In today’s lesson, we will look at an area of the economy that is very, very important, no matter what country you live in. The topic of today’s podcast is pensions.
Let’s start by looking at some basic vocabulary.
- Retire: to leave your job and to stop working, usually by reaching the legal age for leaving employment. Maybe 60-years old, or 65. The person who retires is known as a retiree.
- Pension: A pension is a regular payment––usually from a company you worked for or from the government––that you receive after you retire. The person who receives the pension is known as a pensioner.
- Employer: a person or organization that employs people, in other words, this is the one that gives the employee payment in exchange for their work.
- Disability: A disability is any medical condition that makes it more difficult for a person to do certain activities, like work, for example.
- Trade Union: an organized association of workers formed to protect and further their rights and interests. Also known as a labor union or a syndicate.
Okay, let’s go to our dialogue to hear these words used in context.
Retirement plans may be set up by employers, insurance companies, the government, or other institutions such as employer associations or trade unions. The quality of pension systems available to workers varies greatly across the globe.
Probably the most common is the so-called “state pension”. This is paid to pensioners by governments that are committed to providing social security to their citizens. Workers receive state pensions when they reach the age of retirement, or if they become disabled and can no longer work. Normally, the citizen has contributed with payments during their working life to qualify for this benefit. Those are “state pensions”.
Another common form of pensions is the so-called “employment-based pensions”. Employment-based pensions are retirement plans that usually require both the employer and employee to contribute money to a fund during their employment in order to receive defined benefits upon retirement. Those are “employment-based pensions”.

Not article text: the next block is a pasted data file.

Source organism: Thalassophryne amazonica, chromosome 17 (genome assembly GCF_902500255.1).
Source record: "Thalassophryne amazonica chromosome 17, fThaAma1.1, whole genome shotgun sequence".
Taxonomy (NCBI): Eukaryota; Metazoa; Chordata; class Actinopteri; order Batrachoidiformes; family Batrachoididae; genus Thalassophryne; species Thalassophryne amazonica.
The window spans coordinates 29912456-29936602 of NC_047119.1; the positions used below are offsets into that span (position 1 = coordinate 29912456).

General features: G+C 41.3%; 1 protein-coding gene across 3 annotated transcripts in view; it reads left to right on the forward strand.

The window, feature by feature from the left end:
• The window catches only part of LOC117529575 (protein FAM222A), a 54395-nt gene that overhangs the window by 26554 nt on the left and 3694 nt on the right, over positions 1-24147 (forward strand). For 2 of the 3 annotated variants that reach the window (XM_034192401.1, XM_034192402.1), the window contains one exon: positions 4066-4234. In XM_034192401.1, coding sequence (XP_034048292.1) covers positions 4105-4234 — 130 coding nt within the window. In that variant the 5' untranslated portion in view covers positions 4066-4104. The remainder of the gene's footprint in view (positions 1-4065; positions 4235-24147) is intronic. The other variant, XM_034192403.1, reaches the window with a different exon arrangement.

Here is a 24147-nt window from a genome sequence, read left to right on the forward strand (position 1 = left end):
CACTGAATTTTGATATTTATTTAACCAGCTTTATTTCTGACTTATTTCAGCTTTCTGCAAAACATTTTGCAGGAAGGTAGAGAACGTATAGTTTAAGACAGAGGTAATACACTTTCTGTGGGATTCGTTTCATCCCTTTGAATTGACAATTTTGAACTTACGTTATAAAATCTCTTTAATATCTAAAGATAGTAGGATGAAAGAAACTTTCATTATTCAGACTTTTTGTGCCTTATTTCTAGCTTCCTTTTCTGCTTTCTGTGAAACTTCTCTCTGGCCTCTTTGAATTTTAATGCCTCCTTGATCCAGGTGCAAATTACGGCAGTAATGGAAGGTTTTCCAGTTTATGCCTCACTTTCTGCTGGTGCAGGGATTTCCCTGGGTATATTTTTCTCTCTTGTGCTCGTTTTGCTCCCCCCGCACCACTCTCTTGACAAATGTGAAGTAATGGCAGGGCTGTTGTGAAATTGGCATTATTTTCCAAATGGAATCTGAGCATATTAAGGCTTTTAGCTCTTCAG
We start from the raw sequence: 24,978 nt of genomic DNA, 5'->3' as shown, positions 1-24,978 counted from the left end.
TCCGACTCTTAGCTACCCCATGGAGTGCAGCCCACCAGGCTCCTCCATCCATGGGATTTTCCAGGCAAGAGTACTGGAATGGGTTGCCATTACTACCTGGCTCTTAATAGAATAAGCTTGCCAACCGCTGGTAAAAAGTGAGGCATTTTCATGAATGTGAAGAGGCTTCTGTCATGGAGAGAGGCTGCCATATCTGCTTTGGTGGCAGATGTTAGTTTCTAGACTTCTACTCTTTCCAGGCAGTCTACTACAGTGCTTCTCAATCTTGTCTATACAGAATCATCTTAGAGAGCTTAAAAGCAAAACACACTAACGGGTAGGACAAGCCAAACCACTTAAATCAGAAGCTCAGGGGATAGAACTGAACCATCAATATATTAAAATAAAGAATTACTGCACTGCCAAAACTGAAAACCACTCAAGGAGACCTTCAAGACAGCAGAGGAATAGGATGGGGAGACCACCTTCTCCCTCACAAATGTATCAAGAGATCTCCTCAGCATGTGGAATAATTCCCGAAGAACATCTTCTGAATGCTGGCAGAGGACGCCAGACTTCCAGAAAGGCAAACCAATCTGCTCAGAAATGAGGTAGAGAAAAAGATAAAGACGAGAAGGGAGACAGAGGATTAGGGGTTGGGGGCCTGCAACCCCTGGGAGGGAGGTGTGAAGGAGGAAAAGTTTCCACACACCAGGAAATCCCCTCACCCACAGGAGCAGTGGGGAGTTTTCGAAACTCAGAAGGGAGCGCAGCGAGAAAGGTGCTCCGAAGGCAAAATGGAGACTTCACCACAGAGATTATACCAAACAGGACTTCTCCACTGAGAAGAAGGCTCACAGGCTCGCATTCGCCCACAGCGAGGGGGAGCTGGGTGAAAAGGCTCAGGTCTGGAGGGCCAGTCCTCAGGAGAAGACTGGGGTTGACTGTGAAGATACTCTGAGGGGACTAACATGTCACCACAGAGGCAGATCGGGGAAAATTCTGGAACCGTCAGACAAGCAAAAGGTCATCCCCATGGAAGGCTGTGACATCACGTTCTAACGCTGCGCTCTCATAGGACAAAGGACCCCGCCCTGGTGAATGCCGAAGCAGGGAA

The employment-based pension can be based on a so-called “Defined Contribution Plan”. This is a pension plan where employers set aside a certain proportion of a worker's earnings in an investment account, and the worker receives this savings and the investment earnings when they retire. A defined-contribution plan.
Okay friends, let’s take one more look at today’s vocabulary:
- Retire: to leave your job and to stop working, usually by reaching the legal age for leaving employment. The person who retires is known as a retiree.
- Pension: a regular payment that you receive after you retire.
- Employer: a person or organization that employs people.
- Disability: A medical condition that makes it more difficult for a person to do certain activities, like work.
- Trade Union: an organized association of workers to protect their rights and interests.
We’ll have a lesson on trade unions later on.
That is all for today. If you have any suggestions or comments––or if you are interested in our courses––I would very much enjoy hearing from you.
Featured image credit: Shashank Thapa on Unsplash